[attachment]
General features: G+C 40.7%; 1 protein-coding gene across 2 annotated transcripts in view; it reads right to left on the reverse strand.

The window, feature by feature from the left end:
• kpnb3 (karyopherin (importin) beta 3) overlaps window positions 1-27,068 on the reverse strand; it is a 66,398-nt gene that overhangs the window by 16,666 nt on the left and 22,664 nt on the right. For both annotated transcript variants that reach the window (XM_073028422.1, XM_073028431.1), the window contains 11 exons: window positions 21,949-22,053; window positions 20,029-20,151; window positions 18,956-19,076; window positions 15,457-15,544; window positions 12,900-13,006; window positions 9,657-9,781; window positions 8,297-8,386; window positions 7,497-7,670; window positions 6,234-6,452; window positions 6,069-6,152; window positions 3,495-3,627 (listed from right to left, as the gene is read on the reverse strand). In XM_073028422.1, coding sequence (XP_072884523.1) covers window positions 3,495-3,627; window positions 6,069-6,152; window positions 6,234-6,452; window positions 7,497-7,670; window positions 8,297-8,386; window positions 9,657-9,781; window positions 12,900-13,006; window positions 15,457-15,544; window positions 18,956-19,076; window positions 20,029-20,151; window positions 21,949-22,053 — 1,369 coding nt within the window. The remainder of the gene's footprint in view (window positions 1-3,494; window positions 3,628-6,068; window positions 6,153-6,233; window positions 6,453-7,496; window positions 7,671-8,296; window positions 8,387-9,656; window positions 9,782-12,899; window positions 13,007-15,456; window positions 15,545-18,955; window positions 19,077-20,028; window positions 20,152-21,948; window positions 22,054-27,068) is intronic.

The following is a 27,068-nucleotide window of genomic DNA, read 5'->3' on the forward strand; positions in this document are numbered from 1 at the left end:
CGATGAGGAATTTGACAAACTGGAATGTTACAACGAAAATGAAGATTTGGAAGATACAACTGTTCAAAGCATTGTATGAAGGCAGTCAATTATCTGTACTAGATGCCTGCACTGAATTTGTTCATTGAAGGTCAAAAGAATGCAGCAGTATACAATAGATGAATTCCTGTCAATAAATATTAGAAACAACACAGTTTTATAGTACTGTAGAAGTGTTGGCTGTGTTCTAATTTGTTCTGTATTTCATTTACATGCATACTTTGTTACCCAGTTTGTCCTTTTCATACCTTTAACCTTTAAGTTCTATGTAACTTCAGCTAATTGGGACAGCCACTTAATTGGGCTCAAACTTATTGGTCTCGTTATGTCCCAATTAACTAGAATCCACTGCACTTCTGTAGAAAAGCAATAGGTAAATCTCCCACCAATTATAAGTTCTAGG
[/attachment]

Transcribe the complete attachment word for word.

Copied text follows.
General features: G+C 40.7%; 1 protein-coding gene across 2 annotated transcripts in view; it reads right to left on the reverse strand.

The window, feature by feature from the left end:
• kpnb3 (karyopherin (importin) beta 3) overlaps window positions 1-27,068 on the reverse strand; it is a 66,398-nt gene that overhangs the window by 16,666 nt on the left and 22,664 nt on the right. For both annotated transcript variants that reach the window (XM_073028422.1, XM_073028431.1), the window contains 11 exons: window positions 21,949-22,053; window positions 20,029-20,151; window positions 18,956-19,076; window positions 15,457-15,544; window positions 12,900-13,006; window positions 9,657-9,781; window positions 8,297-8,386; window positions 7,497-7,670; window positions 6,234-6,452; window positions 6,069-6,152; window positions 3,495-3,627 (listed from right to left, as the gene is read on the reverse strand). In XM_073028422.1, coding sequence (XP_072884523.1) covers window positions 3,495-3,627; window positions 6,069-6,152; window positions 6,234-6,452; window positions 7,497-7,670; window positions 8,297-8,386; window positions 9,657-9,781; window positions 12,900-13,006; window positions 15,457-15,544; window positions 18,956-19,076; window positions 20,029-20,151; window positions 21,949-22,053 — 1,369 coding nt within the window. The remainder of the gene's footprint in view (window positions 1-3,494; window positions 3,628-6,068; window positions 6,153-6,233; window positions 6,453-7,496; window positions 7,671-8,296; window positions 8,387-9,656; window positions 9,782-12,899; window positions 13,007-15,456; window positions 15,545-18,955; window positions 19,077-20,028; window positions 20,152-21,948; window positions 22,054-27,068) is intronic.

The following is a 27,068-nucleotide window of genomic DNA, read 5'->3' on the forward strand; positions in this document are numbered from 1 at the left end:
CGATGAGGAATTTGACAAACTGGAATGTTACAACGAAAATGAAGATTTGGAAGATACAACTGTTCAAAGCATTGTATGAAGGCAGTCAATTATCTGTACTAGATGCCTGCACTGAATTTGTTCATTGAAGGTCAAAAGAATGCAGCAGTATACAATAGATGAATTCCTGTCAATAAATATTAGAAACAACACAGTTTTATAGTACTGTAGAAGTGTTGGCTGTGTTCTAATTTGTTCTGTATTTCATTTACATGCATACTTTGTTACCCAGTTTGTCCTTTTCATACCTTTAACCTTTAAGTTCTATGTAACTTCAGCTAATTGGGACAGCCACTTAATTGGGCTCAAACTTATTGGTCTCGTTATGTCCCAATTAACTAGAATCCACTGCACTTCTGTAGAAAAGCAATAGGTAAATCTCCCACCAATTATAAGTTCTAGG